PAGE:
Commissioner Kosseim also recommended that the university consider providing students with ways to opt out of the use of these technologies other than through requesting accommodations related to disabilities. She noted “AI-powered technologies may potentially trigger other protected grounds under human rights that require similar accommodations, such as color, race or ethnic origin” (at para 147). On this point, it is worth noting that the use of remote proctoring software creates a context in which some students may need to be accommodated for disabilities or other circumstances that have nothing to do with their ability to write their exam, but rather that impact the way in which the proctoring systems read their faces, interpret their movements, or process the sounds in their homes. Commissioner Kosseim encouraged McMaster University “to make special arrangements not only for students requesting formal accommodation under a protected ground in human rights legislation, but also for any other students having serious apprehensions about the AI-enabled software and the significant impacts it can have on them and their personal information” (at para 148).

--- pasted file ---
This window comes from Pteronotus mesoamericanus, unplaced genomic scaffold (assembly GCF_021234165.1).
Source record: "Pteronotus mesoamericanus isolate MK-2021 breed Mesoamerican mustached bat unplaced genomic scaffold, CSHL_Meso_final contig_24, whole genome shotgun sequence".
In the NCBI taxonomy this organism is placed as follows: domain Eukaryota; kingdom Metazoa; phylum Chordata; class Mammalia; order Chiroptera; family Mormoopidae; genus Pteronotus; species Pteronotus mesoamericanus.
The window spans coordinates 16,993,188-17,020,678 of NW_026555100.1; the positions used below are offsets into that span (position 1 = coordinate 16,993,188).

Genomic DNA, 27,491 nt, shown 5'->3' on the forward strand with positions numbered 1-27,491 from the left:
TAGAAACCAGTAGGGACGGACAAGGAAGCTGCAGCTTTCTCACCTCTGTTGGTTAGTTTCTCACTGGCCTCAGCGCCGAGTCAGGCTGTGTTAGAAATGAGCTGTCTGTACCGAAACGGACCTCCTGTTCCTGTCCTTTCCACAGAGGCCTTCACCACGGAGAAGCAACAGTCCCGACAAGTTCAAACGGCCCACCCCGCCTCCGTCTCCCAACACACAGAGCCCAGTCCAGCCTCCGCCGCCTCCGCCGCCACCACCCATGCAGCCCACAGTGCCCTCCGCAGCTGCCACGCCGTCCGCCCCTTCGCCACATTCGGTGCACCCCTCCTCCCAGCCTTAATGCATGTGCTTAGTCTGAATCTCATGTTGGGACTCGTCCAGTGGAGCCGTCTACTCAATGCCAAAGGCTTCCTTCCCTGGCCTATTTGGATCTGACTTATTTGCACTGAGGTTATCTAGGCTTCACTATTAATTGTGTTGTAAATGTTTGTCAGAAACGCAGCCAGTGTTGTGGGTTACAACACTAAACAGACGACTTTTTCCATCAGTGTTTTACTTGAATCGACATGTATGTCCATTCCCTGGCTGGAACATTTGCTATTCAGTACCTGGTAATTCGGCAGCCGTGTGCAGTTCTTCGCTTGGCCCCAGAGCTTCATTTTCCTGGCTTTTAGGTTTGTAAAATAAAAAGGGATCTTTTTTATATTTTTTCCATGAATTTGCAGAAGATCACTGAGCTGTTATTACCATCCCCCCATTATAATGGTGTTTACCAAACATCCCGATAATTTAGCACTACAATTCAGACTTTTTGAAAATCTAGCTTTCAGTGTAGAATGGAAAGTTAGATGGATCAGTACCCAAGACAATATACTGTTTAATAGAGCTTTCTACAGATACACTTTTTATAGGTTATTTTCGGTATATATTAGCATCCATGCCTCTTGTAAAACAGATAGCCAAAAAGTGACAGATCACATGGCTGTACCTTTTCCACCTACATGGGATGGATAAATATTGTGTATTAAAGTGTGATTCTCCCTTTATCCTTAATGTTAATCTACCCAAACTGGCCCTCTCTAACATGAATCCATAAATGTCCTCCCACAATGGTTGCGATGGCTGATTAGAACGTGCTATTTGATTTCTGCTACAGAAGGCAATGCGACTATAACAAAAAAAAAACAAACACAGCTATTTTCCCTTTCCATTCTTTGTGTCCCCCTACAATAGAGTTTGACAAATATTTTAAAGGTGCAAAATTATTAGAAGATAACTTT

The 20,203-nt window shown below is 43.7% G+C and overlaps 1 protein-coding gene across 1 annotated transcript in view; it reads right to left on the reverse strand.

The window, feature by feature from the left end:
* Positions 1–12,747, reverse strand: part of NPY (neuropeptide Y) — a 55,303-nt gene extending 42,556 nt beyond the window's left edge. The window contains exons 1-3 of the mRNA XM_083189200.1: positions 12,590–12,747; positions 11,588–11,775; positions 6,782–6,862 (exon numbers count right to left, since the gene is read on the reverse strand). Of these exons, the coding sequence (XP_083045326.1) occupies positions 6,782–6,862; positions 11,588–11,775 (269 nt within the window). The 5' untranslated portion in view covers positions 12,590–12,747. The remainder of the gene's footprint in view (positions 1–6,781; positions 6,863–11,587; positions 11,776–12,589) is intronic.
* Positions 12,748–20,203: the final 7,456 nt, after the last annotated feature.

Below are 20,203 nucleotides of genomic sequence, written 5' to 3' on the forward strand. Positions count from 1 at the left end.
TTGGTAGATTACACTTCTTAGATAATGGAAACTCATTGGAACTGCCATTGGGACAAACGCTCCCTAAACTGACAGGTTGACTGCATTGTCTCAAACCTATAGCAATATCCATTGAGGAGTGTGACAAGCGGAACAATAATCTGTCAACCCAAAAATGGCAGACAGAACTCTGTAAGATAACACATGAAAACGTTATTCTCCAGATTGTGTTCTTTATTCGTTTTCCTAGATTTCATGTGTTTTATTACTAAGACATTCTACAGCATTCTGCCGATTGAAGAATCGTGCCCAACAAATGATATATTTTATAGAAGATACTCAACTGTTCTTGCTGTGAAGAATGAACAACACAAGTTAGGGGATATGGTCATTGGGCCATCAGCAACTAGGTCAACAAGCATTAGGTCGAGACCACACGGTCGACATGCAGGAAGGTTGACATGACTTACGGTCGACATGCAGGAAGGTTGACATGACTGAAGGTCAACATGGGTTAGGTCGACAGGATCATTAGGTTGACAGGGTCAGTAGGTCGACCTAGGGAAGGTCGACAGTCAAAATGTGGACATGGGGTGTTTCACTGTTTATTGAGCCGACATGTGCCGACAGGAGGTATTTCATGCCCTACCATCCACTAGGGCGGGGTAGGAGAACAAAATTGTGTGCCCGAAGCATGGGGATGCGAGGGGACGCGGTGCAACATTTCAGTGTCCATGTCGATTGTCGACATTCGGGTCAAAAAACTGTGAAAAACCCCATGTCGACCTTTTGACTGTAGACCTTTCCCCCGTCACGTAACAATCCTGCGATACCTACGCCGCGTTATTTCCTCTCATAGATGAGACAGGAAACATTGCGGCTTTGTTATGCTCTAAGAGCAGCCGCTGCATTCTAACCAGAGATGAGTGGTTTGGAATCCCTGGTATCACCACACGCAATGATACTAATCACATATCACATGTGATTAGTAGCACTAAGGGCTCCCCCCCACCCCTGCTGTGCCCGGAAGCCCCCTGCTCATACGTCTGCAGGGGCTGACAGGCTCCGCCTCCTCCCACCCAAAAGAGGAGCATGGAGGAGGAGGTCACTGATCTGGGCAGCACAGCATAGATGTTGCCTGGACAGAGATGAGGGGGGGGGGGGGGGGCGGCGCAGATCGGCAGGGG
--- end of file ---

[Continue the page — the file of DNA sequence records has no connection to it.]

Commissioner Kosseim also recommended that there be an appropriate level of human oversight to address the flagging of incidents during proctoring. Although flags were to be reviewed by instructors before deciding whether to proceed to an academic integrity investigation, the Commissioner found it unclear whether there was a mechanism for students to challenge or explain flags prior to escalation to the investigation stage. She recommended that there be such a procedure, and, if there already was one, that it be explained clearly to students. She further recommended that a public institution’s inquiry into the suitability for adoption of an AI-enabled technology should take into account more than just privacy considerations. For example, the public body’s inquiries should consider the nature and quality of training data. Further, the public body should remain accountable for its use of AI technologies “throughout their lifecycle and across the variety of circumstances in which they are used” (at para 165). Not only should the public body monitor the performance of the tool and alert the supplier of any issues, the supplier should be under a contractual obligation to inform the public body of any issues that arise with the system.